To be employed one day and retired the next needs especially careful preparation. No matter how much you are looking forward to a rest, it’s still important to be able to bounce out of bed in the morning and have something positive to look forward to in the day.

2. Retirement day

Then there is the big day itself, your day of retirement. A day of excitement and celebration. But it can also be a time of loss as you say goodbye to old working relationships, familiar environments and professional responsibilities. Then as the shock of that subsides there often follows what is known as the honeymoon phase.

3. The honeymoon

This phase is characterised by feelings of freedom and happiness as though you were on permanent holiday, and it can feel wonderful. Yet without some structure and some goals to inspire you there can be dangers ahead. For example, chilling out for too long can lead to disillusionment and lack of motivation. If you live alone then isolation can become a problem. If you live with others and begin to rely on them to entertain you that can also place strains on your key relationships.

These are just a few of the many ways that staying in the honeymoon phase of retirement for too long can lead to unhealthy imbalances and it’s why creating some structure to lead you forward through the next phases is so very important.

4. Disenchantment

If you don’t have enough vibrancy, interest and challenge in your day then you may well find yourself in the disenchantment stage. A stage characterised by feelings of disappointment, sadness and wondering if there can be more to life than this. Finding creative ways to replace boredom and disenchantment with engagement and interest is essential in this phase.

A question coaches often ask is, ‘what will give you a sense of pride in yourself, or a feeling of real achievement if you did it?’. ‘What qualities did your old role at work give you that you would still like to retain?’

5. Reorientation

Being able to think creatively about what is missing in your life and how you might fill those gaps will eventually lead you to what is known as the reorientation stage. It’s about taking whatever practical steps are necessary to make retirement work well for you.

For example, you might choose to get a part-time job to add structure and a sense of purpose to your days. Perhaps take on some voluntary work to give you a sense of feeling useful. Or perhaps there may be some personal goals that are calling for your attention.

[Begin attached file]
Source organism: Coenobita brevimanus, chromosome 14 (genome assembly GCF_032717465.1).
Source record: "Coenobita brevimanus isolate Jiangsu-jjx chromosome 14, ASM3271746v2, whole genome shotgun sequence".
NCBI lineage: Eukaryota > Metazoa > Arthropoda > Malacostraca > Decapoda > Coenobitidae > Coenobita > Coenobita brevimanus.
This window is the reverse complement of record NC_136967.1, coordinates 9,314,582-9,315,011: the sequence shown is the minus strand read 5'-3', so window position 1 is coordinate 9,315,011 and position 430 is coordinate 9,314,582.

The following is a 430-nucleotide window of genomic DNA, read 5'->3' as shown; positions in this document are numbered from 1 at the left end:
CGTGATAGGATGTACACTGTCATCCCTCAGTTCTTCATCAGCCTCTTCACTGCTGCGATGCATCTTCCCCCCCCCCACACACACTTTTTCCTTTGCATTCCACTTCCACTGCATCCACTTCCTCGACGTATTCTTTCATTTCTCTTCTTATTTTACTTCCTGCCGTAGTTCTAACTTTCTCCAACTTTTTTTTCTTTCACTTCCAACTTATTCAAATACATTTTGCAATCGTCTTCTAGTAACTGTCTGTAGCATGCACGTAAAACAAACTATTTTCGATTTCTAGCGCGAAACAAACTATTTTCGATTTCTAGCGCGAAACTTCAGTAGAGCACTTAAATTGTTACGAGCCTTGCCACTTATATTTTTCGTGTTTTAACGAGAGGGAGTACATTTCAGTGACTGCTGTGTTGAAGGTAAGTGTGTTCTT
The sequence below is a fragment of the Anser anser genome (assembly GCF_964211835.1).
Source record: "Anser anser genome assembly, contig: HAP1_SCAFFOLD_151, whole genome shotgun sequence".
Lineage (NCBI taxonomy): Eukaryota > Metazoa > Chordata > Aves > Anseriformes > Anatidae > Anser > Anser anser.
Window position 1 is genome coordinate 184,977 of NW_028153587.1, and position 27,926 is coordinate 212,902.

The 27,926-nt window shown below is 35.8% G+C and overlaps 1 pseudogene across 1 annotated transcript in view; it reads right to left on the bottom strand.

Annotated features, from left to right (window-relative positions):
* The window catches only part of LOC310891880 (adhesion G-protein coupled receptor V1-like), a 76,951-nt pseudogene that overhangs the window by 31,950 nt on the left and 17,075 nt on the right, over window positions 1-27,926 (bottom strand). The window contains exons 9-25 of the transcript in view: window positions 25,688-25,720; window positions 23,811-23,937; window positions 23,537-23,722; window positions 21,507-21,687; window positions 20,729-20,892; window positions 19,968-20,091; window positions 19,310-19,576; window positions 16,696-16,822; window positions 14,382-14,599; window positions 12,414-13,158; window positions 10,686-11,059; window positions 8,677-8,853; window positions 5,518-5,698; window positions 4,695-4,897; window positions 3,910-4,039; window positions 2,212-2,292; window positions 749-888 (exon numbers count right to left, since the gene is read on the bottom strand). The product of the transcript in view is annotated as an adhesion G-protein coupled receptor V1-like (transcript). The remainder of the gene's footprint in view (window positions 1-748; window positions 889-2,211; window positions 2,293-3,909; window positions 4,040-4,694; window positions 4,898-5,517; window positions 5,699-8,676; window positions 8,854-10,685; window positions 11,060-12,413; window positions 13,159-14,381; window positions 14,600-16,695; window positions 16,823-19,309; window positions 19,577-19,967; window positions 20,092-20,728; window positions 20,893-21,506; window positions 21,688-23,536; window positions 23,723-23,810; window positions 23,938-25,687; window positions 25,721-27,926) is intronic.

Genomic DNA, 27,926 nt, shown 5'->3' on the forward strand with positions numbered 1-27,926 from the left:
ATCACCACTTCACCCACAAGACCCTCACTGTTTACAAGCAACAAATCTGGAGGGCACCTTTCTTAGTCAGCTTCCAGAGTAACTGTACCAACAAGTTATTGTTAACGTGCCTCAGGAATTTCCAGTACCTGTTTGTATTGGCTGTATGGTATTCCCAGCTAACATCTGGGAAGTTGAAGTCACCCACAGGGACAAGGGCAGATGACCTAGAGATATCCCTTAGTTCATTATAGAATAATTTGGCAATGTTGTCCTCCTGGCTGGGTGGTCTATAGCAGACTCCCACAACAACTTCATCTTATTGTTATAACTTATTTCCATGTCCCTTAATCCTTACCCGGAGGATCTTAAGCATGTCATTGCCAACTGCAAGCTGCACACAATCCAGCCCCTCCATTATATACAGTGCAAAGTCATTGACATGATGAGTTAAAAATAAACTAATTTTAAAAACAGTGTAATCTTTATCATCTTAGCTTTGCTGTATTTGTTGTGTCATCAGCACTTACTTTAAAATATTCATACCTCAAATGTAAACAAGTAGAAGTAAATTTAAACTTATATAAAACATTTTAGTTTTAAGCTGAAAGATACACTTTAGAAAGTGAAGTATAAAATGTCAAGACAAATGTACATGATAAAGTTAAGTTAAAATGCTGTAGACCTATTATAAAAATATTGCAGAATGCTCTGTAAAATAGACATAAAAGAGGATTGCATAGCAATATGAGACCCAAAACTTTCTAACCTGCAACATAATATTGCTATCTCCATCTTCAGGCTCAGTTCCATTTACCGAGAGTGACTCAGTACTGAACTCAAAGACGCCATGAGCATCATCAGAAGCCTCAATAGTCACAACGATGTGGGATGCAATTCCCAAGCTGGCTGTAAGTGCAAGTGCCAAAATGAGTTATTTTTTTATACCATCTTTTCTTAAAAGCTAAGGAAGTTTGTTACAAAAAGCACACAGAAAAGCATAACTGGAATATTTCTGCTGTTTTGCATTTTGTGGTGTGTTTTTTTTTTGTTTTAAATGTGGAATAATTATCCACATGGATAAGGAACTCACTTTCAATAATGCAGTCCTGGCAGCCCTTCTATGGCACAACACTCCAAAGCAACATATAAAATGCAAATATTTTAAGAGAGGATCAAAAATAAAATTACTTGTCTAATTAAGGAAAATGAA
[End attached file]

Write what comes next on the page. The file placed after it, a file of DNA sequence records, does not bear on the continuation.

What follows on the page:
This is not a time to put up with second best. This is your time to ask for the very best for yourself. It’s a time to be clear about what you want to get out of your retirement and to drive that experience forward rather than passively riding out time.

It has been estimated that retirement frees up between 2,000 and 3,000 hours a year. Think about this for a moment, do you think you will have enough hobbies, interests and activities to keep you occupied for all that time?

Do you have a healthy mix of activities that you can do both alone and with other people? And how might you and your partner define a ‘healthy togetherness’ that meets both your needs?

These are all questions that a retirement coach might put to you to help you make the most of your retirement years. Of course, there is nothing stopping you being your own coach too. The important thing is to stay out of any potential ruts or downward spirals by focusing on what will bring you the most fun, passion and fulfilment.

Keep asking yourself those thought-provoking questions. Questions that will keep your enthusiasm for life thriving and strong.

As a new order of life finally becomes established you may well wonder how you ever found time to go to work. Yet still there are challenges to watch out for. Becoming too set in your ways is one, or forgetting to carry out ‘how’s it going?’ reviews, either alone or with your partner.

I think of it this way, retirement is not a time give away your power, or to give up on your passions. Far from it. It can be a time to renew old enthusiasms and to discover new and more rewarding directions to take.